Updated: Sep 11, 2020
What is PUE?
PUE, which stands for “Power Usage Efficiency” is a data center oriented KPI that has been around since 2006. As it is about to enter its teen years, it is beginning to stir some perplexity as to its ultimate value as a KPI. But surely, it must have served some purpose as it has since become the most commonly used metric in the Data Center world to report energy usage efficiency. It was promoted by the Green Grid (a non-profit organization of IT professionals) in 2007, a group of highly knowledgeable professionals with a very noble mandate, to help us make better use of power, at least in data centers.
Why did it come about?
One thing that can be said about PUE is that it is an extremely simple Metric, made up of the ratio of just two values: Hydro Power over IT Equipment load. The first can easily be obtained from the utility company and the second can be read directly from the power plants used to supply the IT Equipment, be it a DC Plant or UPS. Not coincidently, This data was also easily accessible twelve years ago. Another fact about PUE is that as with most inventions, necessity was its mother. It quickly became clear that data centers were going to keep multiplying, that their power draw would also keep increasing, and, to complicate things further, so was the cost of Hydro. As with any “new” scenario, once the first designs have been laid out and the machine is put into action, always follows the “tweaking” period. “Okay, this sort of works… Now how do we make it better?”. Of course, the fresher the concept, the more things that can be done, fairly easily. A good analogy for this is the “Low Hanging Fruit”. Easy, high impact improvements that do not cost too much to implement. The PUE became the ultimate measurement tool in this phase of development of data centers. And it served this purpose very well.
Why question PUE now?
Besides the fact that an increase in PUE is bad, which can be counter-intuitive for some, this is a fair question since it served us so well for over a decade. Again the analogy of the low-hanging fruit comes into play. The early improvements were high impact, high visibility and therefore required little accuracy or precision to measure improvements due to an applied optimization initiative. Things have changed a low in the last 12 years, as they always do. The “easy to get to” fruit have been harvested. But since data centers are using more and more power, smaller percentile improvements can still mean considerable dollar value on the bottom line while also improving on the carbon footprint. The challenge that this reaching for narrower margins of improvements brings is that these are more difficult to measure. We are entering the realm of PUE “blurred lines”. Here is an example of this: A datacenter is retrofitted with new IT equipment that triples it processing power while only doubling its power consumption. Since the facility did not change in dimension, the cooling units may struggle more in dealing with the higher concentration of heat released by the equipment. This situation would yield a higher PUE, which is a bad thing. But in reality, the data center is using power more efficiently since it’s producing more intended work (processing) for less power as before. Another scenario is comparing the PUE of one site in Miami with that of a site in Alaska. Temperature and Humidity have a small but appreciable impact on cooling. So the exact same cooling equipment may be used in both sites, but one will have a slightly better PUE than the other. Similar effects can result from variances in utility power quality. So PUE is not necessarily a fair comparison from one site to the next depending on geographical location.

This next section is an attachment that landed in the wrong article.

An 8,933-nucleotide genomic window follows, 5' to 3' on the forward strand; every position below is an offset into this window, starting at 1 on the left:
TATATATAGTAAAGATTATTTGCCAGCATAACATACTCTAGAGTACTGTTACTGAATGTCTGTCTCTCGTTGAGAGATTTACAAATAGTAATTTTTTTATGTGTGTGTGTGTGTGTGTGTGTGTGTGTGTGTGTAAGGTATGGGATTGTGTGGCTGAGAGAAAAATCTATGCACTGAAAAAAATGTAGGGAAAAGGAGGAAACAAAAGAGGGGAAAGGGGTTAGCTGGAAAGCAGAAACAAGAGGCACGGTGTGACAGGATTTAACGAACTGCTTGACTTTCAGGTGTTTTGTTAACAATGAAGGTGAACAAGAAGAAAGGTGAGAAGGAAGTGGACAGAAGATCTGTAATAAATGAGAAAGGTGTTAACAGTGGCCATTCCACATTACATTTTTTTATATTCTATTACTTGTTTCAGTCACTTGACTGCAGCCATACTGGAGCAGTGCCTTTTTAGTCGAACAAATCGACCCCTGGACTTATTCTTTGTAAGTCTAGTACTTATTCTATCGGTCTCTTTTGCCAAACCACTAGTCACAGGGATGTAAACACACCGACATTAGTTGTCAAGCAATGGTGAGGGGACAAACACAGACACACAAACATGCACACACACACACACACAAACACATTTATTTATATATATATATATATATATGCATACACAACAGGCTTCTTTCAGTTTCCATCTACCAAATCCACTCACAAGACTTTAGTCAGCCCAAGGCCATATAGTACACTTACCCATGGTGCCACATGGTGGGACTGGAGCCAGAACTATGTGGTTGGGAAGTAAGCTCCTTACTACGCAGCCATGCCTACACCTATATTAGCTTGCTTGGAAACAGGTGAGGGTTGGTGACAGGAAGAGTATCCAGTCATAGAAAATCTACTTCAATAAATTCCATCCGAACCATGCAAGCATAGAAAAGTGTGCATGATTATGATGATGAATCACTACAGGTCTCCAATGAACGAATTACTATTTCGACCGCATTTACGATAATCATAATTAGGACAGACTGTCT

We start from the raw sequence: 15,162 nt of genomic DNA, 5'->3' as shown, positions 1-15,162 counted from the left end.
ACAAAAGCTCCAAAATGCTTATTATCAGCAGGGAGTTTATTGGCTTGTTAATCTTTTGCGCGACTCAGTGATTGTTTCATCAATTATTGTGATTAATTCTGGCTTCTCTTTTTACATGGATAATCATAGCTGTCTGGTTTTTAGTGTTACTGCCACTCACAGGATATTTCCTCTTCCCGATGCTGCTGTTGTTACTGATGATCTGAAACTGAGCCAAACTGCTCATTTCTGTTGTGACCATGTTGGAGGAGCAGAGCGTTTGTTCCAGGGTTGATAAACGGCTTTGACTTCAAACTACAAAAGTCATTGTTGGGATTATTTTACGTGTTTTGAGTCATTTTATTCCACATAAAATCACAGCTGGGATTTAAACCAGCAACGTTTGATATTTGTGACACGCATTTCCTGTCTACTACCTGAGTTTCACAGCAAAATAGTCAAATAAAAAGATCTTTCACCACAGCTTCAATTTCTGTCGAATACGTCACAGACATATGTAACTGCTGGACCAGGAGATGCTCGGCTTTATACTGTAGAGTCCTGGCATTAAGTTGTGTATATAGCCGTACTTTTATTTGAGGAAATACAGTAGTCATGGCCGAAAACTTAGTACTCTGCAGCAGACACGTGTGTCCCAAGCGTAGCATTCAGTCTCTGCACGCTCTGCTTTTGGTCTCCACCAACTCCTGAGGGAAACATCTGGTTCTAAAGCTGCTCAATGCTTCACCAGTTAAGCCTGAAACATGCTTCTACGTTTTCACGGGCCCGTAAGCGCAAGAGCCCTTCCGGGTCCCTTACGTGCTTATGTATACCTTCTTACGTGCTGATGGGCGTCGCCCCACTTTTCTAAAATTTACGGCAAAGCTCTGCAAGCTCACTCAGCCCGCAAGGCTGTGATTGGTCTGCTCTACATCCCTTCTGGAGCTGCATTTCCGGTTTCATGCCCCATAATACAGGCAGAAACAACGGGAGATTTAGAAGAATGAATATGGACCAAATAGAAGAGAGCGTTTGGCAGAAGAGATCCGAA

Is PUE on its way out?
With the advent of Big Data and Internet of Things, we can count on one thing; these things will both require a lot of new, powerful data centers, but they will in turn provide valuable data in order to more accurately measure their efficiency. We are entering the next phase in data center optimization. Reaching for the higher branches. New breaker panels, IT equipment power distribution modules are becoming smart. More and more, these are becoming accessible on-line. Temperature and humidity sensors are becoming standard items inside and outside data centers. Hydro power quality is being monitored. Whereas PUE incorporated every possible influence in power usage, we now have the data to break these into individual meaningful and accurate metrics. This means IT equipment power usage can be measured separately from the cooling systems efficiency. External influences such as geographical location can be taken into consideration and compensated for when measuring cooling equipment performance. This can be broken down much further, allowing to compare one piece of IT equipment to the next, which cooling equipment performs best for a specific geographical region, which geographical location provides high quality power at a lesser cost,… The new data analytics field of Machine Learning could also further improve on the past, detecting trends and relationships between various factors thus far missed by engineers. So what will happen to the PUE? It may end up carrying a different name, such as PURE “Power Usage Revised Efficiency”? Regardless, in the end, it will hopefully be made up of an aggregation of smaller but more accurate metrics into an ultimate KPI that will provide meaningful and fair representation of a site’s performance and efficiency at any given place and at any given time.
By Claude Morin, Facilities Management and Subject Matter Expert Missing Link Technologies Ltd.